It is of great interest to all Microbiology/Biomedical students to know about Microbiologist and their contribution for which they received Nobel prize. The Nobel Prize is the highest honour that a scientist can receive.
If we see the list of Nobel prize winners since the first Nobel Prize in Physiology or Medicine was awarded in 1901, we can find many microbiologists receiving this Nobel Prize.
In this article we are looking back and seeing microbiologists who have won a Nobel Prize. Some of the people who have won Nobel prize in the field of Microbiology or Immunology, may not be Microbiologist but may be Physician or Biochemist etc who have contributed in this field.
The following lists of Nobel Prizes that have been awarded to microbiologists gives outlines the progress of microbiology, molecular biology and Immunology in the twentieth and twenty-first centuries.
1901 Emil Adolph Von Behring: Developed serum treatment, especially in diphtheria and got Nobel Prize in Physiology or Medicine 1901.
1902 Sir Ronald Ross: Discovered the life cycle of the malaria parasites in humans and mosquitoes thereby has laid the foundation for successful research on this disease and methods of combating it
1905 Robert Koch: The Nobel Prize in Physiology or Medicine 1905 was awarded to Robert Koch “for his investigations and discoveries in relation to tuberculosis”.
1907 Charles Louis Alphonse Laveran: Showed that the mosquito is the agent of transmission for malaria and the identification of the malaria parasite
1908 Ilya Ilyich Mechnikov ((Elie Metchnikoff; Father of Natural Immunity), Paul Ehrlich: Studied immune reactions and phagocytic cells
1912 Alexis Carrel: Developed organ and blood vessel transplantation
1913 Charles Robert Richet: Discovered and treated anaphylactic shock
1919 Jules Bordet: Made fundamental discoveries in immunity
1927 Julius Wagner- Jauregg Used malaria to treat late-stage syphilis
1928 Charles Nicolle Made fundamental discoveries epidemic typhus is transmitted by lice
1930 Karl Landsteiner Discovered the ABO human blood groups
1939 Gerhard Domagk Discovered sulfa drugs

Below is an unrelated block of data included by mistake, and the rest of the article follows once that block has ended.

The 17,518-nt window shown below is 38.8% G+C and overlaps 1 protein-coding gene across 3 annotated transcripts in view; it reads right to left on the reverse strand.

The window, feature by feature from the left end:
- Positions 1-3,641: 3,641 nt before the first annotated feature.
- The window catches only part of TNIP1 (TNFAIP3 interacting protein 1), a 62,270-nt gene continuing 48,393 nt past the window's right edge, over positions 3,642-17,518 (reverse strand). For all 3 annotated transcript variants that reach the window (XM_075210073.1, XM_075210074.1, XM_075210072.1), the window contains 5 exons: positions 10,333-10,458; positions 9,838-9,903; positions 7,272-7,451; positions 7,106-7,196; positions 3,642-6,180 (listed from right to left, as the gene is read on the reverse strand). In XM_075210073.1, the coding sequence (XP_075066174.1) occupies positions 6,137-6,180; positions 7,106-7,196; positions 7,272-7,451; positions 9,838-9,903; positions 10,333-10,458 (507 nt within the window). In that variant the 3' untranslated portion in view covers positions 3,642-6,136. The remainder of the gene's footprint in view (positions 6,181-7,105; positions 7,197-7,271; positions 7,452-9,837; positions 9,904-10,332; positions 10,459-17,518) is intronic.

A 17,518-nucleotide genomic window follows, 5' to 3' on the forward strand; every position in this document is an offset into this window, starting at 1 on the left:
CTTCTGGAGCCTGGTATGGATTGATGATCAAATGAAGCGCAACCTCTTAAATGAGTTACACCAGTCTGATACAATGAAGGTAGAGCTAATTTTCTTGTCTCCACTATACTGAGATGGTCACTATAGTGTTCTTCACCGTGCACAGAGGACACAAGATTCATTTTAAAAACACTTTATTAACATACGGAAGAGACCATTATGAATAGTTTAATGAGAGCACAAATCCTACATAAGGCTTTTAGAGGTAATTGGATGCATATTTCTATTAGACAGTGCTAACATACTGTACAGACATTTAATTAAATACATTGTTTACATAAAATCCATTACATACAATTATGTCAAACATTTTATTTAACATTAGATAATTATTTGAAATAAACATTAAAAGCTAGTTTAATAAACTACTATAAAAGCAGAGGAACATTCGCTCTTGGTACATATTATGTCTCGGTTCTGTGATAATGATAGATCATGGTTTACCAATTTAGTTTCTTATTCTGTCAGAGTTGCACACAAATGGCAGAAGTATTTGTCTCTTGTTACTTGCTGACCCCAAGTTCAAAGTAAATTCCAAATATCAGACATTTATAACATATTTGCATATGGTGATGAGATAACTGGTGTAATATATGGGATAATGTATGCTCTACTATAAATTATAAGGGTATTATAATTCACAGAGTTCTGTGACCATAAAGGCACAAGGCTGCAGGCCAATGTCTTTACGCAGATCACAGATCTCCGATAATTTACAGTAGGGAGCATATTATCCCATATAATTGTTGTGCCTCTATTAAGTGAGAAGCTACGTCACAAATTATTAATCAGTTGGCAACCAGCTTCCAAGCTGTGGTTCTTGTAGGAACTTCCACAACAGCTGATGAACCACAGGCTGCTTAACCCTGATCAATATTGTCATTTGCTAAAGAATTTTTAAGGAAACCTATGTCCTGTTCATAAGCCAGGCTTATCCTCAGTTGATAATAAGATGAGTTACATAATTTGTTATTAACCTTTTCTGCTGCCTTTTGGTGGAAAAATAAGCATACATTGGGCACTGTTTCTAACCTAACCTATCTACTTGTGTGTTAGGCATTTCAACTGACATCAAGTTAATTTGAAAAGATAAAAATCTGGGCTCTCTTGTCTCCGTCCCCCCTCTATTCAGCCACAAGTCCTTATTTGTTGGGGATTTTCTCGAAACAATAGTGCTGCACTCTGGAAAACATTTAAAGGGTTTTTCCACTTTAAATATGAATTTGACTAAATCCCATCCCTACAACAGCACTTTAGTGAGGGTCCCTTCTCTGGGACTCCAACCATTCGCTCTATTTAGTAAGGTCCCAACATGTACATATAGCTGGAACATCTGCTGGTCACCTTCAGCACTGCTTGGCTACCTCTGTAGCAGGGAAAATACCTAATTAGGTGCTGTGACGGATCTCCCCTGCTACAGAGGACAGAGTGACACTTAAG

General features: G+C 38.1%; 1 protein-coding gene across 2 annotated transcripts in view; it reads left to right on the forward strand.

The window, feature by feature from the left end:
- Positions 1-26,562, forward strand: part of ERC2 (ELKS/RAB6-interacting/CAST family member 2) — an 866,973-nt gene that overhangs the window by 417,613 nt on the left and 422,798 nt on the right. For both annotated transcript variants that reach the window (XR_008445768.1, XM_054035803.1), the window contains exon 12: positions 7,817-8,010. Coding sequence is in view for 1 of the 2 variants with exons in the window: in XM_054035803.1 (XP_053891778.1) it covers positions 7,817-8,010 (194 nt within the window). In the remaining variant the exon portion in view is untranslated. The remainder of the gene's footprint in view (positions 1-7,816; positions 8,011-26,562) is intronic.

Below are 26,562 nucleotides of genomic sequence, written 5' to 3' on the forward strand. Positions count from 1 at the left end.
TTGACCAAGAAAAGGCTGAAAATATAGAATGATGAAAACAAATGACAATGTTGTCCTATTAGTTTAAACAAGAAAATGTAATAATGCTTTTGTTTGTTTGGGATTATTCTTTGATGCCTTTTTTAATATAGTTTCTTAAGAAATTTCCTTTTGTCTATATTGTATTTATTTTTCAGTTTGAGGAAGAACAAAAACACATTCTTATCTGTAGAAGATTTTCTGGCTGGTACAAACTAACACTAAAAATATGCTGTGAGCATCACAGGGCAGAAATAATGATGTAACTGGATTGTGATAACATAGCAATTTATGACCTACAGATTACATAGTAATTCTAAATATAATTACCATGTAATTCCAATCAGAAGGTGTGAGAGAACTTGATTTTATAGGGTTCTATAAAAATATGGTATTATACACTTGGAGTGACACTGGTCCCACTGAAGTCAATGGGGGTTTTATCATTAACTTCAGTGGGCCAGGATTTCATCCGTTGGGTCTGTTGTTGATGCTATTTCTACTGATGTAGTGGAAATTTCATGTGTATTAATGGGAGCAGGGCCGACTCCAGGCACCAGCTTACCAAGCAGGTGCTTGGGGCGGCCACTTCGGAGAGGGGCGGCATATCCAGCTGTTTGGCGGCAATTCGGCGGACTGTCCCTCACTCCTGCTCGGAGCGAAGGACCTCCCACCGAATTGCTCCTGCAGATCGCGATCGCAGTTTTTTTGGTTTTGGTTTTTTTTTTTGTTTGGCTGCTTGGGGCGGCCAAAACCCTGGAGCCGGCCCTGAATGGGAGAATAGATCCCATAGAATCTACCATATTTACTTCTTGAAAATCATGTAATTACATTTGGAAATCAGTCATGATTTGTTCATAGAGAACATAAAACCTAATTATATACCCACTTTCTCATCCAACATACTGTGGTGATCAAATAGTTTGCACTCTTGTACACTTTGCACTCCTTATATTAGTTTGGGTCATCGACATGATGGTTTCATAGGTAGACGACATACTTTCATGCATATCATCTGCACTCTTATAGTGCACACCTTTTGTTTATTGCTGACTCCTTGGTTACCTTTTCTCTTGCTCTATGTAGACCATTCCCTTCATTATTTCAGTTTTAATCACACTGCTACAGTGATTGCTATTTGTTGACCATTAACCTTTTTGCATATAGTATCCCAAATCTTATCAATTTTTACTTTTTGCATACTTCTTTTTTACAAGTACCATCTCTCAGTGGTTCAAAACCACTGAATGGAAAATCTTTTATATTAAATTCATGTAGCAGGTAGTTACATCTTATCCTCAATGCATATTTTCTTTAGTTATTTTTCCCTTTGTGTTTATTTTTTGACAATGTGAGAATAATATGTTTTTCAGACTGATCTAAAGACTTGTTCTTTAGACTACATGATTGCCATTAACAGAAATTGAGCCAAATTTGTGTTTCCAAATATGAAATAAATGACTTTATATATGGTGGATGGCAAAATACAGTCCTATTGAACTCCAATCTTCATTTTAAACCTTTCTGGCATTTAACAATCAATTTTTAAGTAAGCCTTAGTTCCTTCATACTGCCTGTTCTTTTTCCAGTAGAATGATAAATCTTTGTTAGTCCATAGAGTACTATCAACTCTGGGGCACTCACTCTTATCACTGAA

1945 Sir Alexander Fleming Sir E. B. Chain Lord H. W. Florey Discovered and developed penicillin
1951 Max Theiler Developed vaccine for yellow fever
1952: The Nobel Prize in Physiology or Medicine 1952 was awarded to Selman A. Waksman “for his discovery of streptomycin, the first antibiotic effective against tuberculosis”.Selman A. Waksman Discovered streptomycin
1953: The Nobel Prize in Physiology or Medicine 1953 was divided equally between Hans Adolf Krebs “for his discovery of the citric acid cycle” and Fritz Albert Lipmann “for his discovery of co-enzyme A and its importance for intermediary metabolism”.
1954 The Nobel Prize in Physiology or Medicine 1954 was awarded jointly to John Franklin Enders, Thomas Huckle Weller and Frederick Chapman Robbins “for their discovery of the ability of poliomyelitis viruses to grow in cultures of various types of tissue” and for making polio vaccine possible
1957 Daniel Bovet Developed antihistamines and synthetic curare
1958 The Nobel Prize in Physiology or Medicine 1958 was divided, one half jointly to George Wells Beadle and Edward Lawrie Tatum “for their discovery that genes act by regulating definite chemical events” and the other half to Joshua Lederberg “for his discoveries concerning genetic recombination and the organization of the genetic material of bacteria”.
1959 Severo Ochoa Arthur Kornberg Made fundamental discoveries on the synthesis of DNA and RNA
1960 F. M. Burnet Peter B. Medawar Discovered the basis of acquired immunological tolerance